The Stages of Beef Production
Beef production represents the largest single segment of American agriculture. In fact, USDA says more farms are classified as beef cattle operations (35%) than any other type.
Raising cattle involves numerous farms and operations, each serving a unique role in the process. At each stage, America’s farmers and ranchers strive to provide safe, high-quality beef for consumers while following best practices for raising cattle humanely.
1. Cow-Calf Operation – Beef production begins with ranchers who maintain a breeding herd of cows that nurture calves every year. When a calf is born, it weighs 60 to 100 pounds. Over the next few months, each calf will live off its mother’s milk and graze grass in pasture.
2. Weaning – Beef calves are weaned at six to 10 months of age when they weigh between 450 and 700 pounds. These calves are now grass-fed in pasture.
3. Stockers and Backgrounders – After weaning, cattle continue to grow and thrive by grazing during the stocker and backgrounder phase.
4. Livestock Auction Markets – After weaning and/or during the stocker and backgrounder phase, cows are sold at livestock auction markets. About 1/3 of cows stay on the farm for breeding purposes.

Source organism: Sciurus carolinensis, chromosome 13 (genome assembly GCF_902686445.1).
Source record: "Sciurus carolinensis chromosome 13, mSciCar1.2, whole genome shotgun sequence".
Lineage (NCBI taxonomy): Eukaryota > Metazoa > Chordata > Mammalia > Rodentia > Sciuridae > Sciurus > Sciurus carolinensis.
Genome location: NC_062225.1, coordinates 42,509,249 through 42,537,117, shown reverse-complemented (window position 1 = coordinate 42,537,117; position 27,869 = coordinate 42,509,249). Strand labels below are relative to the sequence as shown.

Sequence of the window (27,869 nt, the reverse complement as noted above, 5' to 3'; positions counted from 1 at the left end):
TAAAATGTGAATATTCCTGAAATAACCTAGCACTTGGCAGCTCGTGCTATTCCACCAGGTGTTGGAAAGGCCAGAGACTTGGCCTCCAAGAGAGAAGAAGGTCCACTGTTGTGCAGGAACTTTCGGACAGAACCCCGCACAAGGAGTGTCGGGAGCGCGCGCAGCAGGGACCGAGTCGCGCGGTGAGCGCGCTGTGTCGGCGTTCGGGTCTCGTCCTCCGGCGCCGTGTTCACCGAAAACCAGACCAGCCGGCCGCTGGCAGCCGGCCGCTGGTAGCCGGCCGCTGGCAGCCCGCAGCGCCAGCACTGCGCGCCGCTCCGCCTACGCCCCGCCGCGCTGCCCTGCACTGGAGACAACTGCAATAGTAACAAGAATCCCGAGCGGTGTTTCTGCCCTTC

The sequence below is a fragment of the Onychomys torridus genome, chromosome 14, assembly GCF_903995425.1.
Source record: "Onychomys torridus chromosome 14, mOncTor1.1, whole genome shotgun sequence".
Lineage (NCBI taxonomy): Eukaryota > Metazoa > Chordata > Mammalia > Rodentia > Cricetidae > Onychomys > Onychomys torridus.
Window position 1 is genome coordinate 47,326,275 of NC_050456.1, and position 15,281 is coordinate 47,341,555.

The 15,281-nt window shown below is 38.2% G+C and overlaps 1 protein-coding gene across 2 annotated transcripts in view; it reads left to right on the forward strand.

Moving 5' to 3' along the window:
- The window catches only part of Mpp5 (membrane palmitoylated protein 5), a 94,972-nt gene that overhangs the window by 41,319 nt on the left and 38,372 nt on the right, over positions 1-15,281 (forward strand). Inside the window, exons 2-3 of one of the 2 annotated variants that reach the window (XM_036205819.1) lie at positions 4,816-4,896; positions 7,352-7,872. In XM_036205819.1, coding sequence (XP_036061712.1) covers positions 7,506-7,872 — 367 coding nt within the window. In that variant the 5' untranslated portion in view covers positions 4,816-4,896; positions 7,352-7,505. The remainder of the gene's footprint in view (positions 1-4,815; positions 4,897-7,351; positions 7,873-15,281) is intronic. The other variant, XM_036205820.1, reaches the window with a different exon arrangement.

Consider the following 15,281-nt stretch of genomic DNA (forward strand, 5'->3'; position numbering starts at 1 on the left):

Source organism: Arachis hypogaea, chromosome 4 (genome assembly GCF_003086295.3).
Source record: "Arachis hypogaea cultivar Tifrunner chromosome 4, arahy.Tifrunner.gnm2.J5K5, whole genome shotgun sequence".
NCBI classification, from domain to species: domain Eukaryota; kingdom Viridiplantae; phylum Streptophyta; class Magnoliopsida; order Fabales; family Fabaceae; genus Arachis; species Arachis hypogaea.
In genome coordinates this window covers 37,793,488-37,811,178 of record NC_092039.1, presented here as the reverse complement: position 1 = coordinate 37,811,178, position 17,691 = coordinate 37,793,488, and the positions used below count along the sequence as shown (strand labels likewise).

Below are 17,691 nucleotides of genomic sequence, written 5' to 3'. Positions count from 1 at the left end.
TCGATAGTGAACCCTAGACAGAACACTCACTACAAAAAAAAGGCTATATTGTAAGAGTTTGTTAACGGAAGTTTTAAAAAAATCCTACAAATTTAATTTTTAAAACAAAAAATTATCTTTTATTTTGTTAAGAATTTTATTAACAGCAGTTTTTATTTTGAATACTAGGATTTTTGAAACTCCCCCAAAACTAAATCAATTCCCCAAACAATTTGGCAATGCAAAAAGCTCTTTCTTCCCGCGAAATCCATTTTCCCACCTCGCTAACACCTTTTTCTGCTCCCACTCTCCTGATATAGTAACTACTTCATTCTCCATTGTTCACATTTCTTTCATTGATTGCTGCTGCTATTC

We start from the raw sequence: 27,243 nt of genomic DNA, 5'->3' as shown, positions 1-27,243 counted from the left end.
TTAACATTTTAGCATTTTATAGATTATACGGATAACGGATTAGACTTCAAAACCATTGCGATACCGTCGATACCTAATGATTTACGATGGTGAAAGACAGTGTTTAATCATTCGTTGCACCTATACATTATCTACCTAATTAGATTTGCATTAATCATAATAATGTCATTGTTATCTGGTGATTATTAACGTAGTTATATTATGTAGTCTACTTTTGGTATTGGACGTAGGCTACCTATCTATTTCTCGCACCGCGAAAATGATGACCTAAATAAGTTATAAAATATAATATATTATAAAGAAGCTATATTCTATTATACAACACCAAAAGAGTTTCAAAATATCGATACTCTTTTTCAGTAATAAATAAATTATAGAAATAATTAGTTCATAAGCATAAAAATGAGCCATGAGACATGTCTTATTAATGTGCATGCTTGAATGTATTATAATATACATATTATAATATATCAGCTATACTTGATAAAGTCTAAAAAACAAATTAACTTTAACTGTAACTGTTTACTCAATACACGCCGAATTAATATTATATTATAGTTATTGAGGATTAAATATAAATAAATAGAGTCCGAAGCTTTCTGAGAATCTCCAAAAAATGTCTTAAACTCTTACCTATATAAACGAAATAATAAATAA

5. Feedyard – The next step in beef production is when mature calves are moved to feedyards (also called feedlots). Here, they typically spend four to six months, during which time they have constant access to water, room to move around, and are free to graze at feed bunks containing a carefully balanced diet. Veterinarians, nutritionists and cattlemen work together to look after each animal.
6. Packing Plant – Once cattle reach market weight (typically 1,200 to 1,400 pounds and 18 to 22 months of age), they are sent to a processing facility. USDA inspectors are stationed in all federally inspected packing plants and oversee the implementation of safety, animal welfare, and quality standards from the time animals enter the plant until the final beef products are shipped to grocery stores and restaurants establishments.
7. Food Service and Retail – The final step in beef production is when beef is shipped and sold in the United States and abroad. In the retail and food service channels, operators take steps to provide consumers with the most safe, wholesome and nutritious products possible. For delicious recipes for beef, including tips on cooking steak and making the perfect hamburger, visit BeefItsWhatsForDinner.com.
Proper animal care is the responsibility of everyone in the beef production chain. Beef ranchers recognize that ensuring animal well-being is the right thing to do and critical to their operation’s success. For more information, visit the Beef Quality Assurance website.
90% of all beef raised in the United States is sold in America, while 10% is exported.